Member Discussion

Videoiq False Alarms And Missing Suspects

What you think about Videio IQ Video Analytics ??

I Have concern about missing suspects & false alarms.

Where are you using VideoIQ analytics? What's the scene? What's the camera? What subjects are you missing?

Overall, and relative to other video analytics, VideoIQ does well. See: 2014 Video Analytics favorites and Testing VideoIQ Rialto

That's not to say it won't have issues. If you can share where you are having problems, we can help provide feedback.

In a private residence, the site is huge, the aim is to monitor the perimeter are of the house. The site has lots of trees, cats and birds, cats might access the site easily, the customer has also dogs. The camera is the hd model videioiq. When we lower the sens the system is missing people . Of we increase the sens we get false alarms, sometimes the dogs are activating the system. We have been trying to solve the issue for the past two months. We ate just tired , i think we had to offer a permitter pir, beam or otgher technology but not analytics.

Karim, when you lower the sensitivity just enough to reduce false positives(alerts without sufficient cause) to an acceptable level, are the false negatives (sufficient cause without alert) all of a similar type, e.g., small person in driveway, or does the system appear to 'break' everywhere at the same time? Is it related to particular time of day or camera? Have you optimized the camera settings themselves? How much is cost a concern? Is external lighting a possibility? As for being tired right after eating, this is not unusual, I recommend a short but brisk walk.;)

Here is a link to another discussion exploring a wide-range (maybe too wide) of perimeter protection/intrusion detection options. And here's a document you may have seen already, its VIQ's perimeter protection for small sites pdf.

And are PIR and beams going to be immune from the animals on site?

The issue seems to be that you have a very complex scene which will be challenging for most analytic systems. I am not sure there is an easy solution.

This sounds like the eternal complaint about video Analytics. Dissecting the complaint without seeing the sight would make me question....

How far from the camera are objects supposed to be detected?

How close can objects like cats get to the camera?

Is there EVEN and ADEQUATE lighting?

IF you used other types of detection would you be covering the same area, expect better results?

I've seen good results from the VideoIQ product but managing expectations and proper design saves time and heartache. Just my 2 cents worth having been in the video analytic industry.

Managing the relationship between PD / FAR is always a challenge. Where VIQ excels is the time spent doing initial tuning and seasonal changes.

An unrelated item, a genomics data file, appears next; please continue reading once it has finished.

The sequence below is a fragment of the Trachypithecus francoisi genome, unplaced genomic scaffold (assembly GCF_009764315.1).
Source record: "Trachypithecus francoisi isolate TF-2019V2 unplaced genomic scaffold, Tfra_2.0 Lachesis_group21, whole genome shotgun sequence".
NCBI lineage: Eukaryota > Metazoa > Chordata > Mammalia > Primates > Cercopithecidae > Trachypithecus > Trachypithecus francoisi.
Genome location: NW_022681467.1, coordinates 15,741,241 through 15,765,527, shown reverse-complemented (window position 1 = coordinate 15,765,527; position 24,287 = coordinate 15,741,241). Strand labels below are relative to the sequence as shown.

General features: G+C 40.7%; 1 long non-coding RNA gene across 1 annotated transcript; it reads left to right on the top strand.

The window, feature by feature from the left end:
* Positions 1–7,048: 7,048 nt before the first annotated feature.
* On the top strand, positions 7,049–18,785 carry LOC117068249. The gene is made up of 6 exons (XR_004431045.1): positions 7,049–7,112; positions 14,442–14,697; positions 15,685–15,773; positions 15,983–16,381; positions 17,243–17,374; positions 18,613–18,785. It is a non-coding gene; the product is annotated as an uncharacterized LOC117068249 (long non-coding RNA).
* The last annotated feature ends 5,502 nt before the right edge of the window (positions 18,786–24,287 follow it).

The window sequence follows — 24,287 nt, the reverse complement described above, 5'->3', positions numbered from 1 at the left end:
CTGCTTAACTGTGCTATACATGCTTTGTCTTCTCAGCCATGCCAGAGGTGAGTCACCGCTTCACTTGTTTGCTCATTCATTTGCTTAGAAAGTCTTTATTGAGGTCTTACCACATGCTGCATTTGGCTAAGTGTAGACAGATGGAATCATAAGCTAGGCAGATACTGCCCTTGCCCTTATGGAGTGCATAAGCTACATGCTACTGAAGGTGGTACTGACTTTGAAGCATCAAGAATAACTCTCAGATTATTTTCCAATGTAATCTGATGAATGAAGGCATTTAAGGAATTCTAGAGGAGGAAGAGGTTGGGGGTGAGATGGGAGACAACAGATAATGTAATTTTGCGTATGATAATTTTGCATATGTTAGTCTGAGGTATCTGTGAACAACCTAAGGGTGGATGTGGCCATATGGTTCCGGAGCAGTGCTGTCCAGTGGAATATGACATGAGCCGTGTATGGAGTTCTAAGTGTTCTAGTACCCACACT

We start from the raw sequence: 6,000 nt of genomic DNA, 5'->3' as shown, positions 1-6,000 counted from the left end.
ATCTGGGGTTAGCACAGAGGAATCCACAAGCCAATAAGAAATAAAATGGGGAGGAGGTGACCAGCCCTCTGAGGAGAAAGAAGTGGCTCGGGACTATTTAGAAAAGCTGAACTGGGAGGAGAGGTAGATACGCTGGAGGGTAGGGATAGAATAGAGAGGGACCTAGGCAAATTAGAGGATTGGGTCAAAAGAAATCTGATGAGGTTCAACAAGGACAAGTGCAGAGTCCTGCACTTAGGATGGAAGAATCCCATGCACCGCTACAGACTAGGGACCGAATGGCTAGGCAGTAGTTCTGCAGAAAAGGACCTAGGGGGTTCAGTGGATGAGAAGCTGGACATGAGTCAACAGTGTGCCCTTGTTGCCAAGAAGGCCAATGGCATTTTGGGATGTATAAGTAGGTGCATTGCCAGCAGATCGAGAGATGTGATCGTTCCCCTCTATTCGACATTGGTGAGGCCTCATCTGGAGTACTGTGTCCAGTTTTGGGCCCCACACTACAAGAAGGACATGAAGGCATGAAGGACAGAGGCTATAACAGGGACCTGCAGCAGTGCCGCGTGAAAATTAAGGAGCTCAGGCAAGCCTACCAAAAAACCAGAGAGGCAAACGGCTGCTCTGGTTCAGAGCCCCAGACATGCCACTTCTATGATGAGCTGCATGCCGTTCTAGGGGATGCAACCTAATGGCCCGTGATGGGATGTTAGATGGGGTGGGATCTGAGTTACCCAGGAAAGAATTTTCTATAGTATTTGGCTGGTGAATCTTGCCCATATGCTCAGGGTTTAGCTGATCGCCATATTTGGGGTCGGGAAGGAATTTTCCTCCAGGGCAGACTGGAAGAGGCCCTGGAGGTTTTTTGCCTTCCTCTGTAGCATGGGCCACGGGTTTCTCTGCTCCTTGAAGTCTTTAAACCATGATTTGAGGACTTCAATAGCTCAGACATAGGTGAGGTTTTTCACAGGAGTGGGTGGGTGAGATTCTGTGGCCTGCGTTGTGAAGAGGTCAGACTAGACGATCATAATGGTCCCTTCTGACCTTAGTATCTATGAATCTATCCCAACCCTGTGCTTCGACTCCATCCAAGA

This is the site, as you can see it is quite huge and located in an open area. Videio IQ are remotly checking the configuration settings. but if we had to connect remotly the systems with a control room it had been a different story, i beleive that we can improve the system by making sure we have sufficiant lighting during night time and also close more the field of view.

what is the max field of view you recomend ?


VideoIQ has FOV recommendations in their design docs. I would personally say you probably don't want anything over 200' wide in this case.

If you've adjusted sensitivity and can't find a sweet spot that reliably detects humans while not detecting dogs, you likely do need more lighting, or more pixels, or both.

From a Google perspective I can see difficulty at several potential issues. As a note, in my past I have installed a $465,000.00 residential alarm system. Did cameras get installed on the residence looking out? Are they installed on the fence line? When you say you will add lighting are any facing east/west where sunrise and sunset will be an issue? What is the annual climate? What is the intended use? Is there on-site security (command post) or is it all remote to a central dispatch? Images from the prospective camera locations would be useful. But I wouldn't post them here. Last but not least and a complete product plug, shamelessly stated.....this is what VIQ and FLIR do together when identification isn't important and detection is. You need the camera far enough from cats and dogs so they don't become Godzilla to the camera at times. Not so far that humans look like cats and dogs. Bushes and trees create different shadows and shadows have to be managed. Shadows change based on sun travel and natural growth so they are seasonal. You will not get a 100% detection and 0 false or nuisance alarms on this site with anything short of ground clearing a path around the property and putting up dual fences with a clear zone. AKA "prison perimeter". You can increase your odds with help though. John H asked if you thought perimeter detection like PIR/MW detectors would also discern or discriminate cats, dogs, crawlers and trees to prevent you from having too huh of expectations. Sites like these have been done with success after gaining experience, managing all expectations and proper design with everyone at the table. Just for humor I will tell you one experience doing these. We installed a couple of thousand feet of dual cable leaky coax with everyone's knowledge. Over a 3 day break the owners wife had 40' palm trees installed in 6 locations, directly cutting out cables as though they were the guide lines. Thousands of dollars and delays because we didn't work with "her" landscape architect on the security design and did a "need to know" with the contractor. Anything can happen.